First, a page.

Stylus is on vacation today, but we won't be taking President's day off. See you Monday!

Tara Jane O
You Sound, Reflect


e open on a lone organ, a simple pattern of three notes, repeated four times. A muted electric guitar strum fades in, acting as percussion. Another guitar plays two chords to announce that the song is underway. Gradually a bass, a gently plucked guitar and a wordless voice enter and circle each other cautiously without ever committing to a melody. A few minutes later, the key shifts to a minor figure, but the instruments resist cohering any further. And following a brief return to our initial major theme, the song ends abruptly.

Tara Jane O'Neil is the resident journey(wo)man and ultimate insider of Louisville, Kentucky's indie rock scene. Since the emergence and premature demise of Rodan ten years ago, she has been a full-time member of the Sonora Pine and others, played on albums by Sebadoh, Come, Papa M and others, and released a number of solo albums. The sound of her work has slowly and surely traced a path returning to the earth, as though evolving in reverse. The spare, rootsy sounds of her latest could be cast as the generations-old origin of Rodan's abrasive prog-hardcore.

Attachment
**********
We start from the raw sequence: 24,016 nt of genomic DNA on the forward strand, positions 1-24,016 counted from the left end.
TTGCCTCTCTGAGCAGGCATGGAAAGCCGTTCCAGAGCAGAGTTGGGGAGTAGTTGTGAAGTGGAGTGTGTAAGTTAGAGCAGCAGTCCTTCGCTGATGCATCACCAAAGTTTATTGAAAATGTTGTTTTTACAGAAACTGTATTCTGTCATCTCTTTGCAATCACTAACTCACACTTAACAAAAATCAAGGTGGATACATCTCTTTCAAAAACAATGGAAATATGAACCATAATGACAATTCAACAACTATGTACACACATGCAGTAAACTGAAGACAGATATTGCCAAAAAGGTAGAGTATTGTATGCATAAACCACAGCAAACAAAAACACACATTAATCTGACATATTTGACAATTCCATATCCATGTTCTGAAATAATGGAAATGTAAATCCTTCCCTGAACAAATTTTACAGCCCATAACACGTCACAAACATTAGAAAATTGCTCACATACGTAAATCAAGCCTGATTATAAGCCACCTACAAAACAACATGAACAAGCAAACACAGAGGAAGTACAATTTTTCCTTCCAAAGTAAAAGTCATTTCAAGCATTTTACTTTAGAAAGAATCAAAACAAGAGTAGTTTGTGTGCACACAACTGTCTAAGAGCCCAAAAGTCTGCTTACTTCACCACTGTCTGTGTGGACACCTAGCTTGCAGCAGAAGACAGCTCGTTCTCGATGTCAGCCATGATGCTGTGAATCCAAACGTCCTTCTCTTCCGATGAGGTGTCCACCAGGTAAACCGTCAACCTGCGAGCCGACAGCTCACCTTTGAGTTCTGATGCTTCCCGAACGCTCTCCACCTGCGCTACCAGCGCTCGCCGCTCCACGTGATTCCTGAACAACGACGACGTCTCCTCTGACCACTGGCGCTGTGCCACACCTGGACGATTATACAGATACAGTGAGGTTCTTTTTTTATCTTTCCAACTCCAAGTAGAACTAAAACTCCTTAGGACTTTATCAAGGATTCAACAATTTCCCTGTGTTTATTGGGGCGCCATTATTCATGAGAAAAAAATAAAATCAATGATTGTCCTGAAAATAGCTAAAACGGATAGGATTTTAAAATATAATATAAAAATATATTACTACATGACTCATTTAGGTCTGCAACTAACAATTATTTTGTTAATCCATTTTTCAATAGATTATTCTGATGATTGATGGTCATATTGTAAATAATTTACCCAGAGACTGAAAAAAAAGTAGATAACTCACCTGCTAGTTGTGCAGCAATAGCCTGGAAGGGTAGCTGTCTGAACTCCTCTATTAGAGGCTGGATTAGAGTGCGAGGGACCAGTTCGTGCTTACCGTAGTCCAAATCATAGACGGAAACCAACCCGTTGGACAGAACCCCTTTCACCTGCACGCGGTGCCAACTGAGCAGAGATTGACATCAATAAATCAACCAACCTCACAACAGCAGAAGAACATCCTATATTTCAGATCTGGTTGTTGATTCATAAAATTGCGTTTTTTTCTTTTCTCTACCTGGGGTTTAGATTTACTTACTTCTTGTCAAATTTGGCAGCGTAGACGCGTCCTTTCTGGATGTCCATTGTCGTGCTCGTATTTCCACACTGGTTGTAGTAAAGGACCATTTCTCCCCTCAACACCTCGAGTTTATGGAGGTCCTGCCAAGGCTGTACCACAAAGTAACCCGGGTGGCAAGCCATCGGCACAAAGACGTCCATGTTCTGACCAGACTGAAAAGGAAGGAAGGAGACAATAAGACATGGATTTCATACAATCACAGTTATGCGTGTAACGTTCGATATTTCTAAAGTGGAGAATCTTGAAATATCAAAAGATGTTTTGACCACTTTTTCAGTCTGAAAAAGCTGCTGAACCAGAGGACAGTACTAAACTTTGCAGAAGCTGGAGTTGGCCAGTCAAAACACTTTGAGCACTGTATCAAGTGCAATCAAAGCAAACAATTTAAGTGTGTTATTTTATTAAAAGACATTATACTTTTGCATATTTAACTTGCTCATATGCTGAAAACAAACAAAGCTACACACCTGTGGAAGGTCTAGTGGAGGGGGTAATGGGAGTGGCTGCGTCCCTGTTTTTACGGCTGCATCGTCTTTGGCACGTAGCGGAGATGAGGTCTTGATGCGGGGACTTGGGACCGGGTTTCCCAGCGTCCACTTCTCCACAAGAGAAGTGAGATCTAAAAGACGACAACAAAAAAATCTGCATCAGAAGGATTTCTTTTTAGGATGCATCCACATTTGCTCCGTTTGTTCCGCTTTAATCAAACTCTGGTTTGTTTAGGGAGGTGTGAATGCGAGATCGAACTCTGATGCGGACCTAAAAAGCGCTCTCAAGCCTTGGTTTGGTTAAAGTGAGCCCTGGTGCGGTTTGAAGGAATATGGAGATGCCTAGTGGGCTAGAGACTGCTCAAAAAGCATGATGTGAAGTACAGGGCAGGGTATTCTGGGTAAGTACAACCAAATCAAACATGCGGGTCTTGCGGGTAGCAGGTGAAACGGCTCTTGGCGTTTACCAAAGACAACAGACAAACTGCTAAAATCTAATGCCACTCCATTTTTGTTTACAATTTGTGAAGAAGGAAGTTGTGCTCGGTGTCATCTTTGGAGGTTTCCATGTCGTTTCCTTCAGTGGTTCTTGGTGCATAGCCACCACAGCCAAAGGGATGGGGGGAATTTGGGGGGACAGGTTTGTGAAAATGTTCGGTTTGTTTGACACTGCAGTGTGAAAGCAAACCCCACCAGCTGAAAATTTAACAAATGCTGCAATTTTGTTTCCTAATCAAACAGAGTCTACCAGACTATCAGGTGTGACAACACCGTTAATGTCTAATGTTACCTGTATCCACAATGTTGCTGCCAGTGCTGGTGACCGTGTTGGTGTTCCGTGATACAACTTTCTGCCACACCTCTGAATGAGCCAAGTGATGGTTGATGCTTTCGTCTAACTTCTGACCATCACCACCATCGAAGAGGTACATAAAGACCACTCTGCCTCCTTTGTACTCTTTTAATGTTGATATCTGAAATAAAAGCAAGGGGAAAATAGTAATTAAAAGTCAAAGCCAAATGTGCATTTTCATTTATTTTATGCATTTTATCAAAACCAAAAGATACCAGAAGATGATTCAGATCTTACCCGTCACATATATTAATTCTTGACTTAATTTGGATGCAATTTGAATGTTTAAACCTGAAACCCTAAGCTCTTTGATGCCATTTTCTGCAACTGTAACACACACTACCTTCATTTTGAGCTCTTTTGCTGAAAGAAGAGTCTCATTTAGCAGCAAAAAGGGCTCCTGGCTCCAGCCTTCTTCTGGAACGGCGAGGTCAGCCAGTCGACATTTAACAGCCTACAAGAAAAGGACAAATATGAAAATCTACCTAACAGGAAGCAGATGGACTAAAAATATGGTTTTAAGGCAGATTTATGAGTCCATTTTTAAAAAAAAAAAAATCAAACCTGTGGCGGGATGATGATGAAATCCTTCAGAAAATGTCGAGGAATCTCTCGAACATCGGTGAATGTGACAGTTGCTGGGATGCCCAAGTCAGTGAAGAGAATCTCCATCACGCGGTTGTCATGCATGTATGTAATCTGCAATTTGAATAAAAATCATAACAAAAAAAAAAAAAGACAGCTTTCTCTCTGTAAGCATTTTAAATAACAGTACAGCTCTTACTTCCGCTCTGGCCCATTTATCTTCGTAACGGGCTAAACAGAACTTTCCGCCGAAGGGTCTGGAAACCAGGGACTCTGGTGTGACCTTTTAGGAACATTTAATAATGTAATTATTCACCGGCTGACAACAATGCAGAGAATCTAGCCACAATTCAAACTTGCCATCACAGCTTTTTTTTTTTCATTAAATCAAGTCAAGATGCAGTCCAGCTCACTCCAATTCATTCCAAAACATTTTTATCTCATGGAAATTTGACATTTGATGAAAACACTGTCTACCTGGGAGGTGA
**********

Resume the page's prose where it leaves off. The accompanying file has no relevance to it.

While most of the songs on You Sound, Reflect aren't quite as vague as the opener described above, the scene is effectively set for the remainder of the album. The instrumentation is simple and organic, the production crisp and transparent. The songwriting is open-ended enough to incorporate the occasional detour, but neither the arrangements nor the players ever stray too far.

The album opens and closes with (mostly) instrumentals. There are brief instrumentals sprinkled throughout the album, between longer, more fully-realised compositions. And, in a way, all of the tracks are like instrumentals. O'Neil's voice, often double-tracked to create close harmonies with itself, is mixed as though it were just another colour on the album's sonic palette, floating just below the music's surface. Her voice dissolves among the slowly strummed guitar, brushed drums and mournful fiddle. The words fall away and there are only sounds and melodies, creating an illusion of intimacy that ultimately leaves the listener alone, but not lonely.

While her style could easily be used to convey hopeless despair or romantic warmth, O'Neil aims for neither. Rather than painting characters and emotions, she shows us places. Here is the sound of vast mountains. Here, a dense forest. Here, the sky on a dark, clear night. Throughout, the album bespeaks a solitude that is meant to be savoured while it lasts.

Reviewed by: Bjorn Randolph

Reviewed on: 2004-08-26

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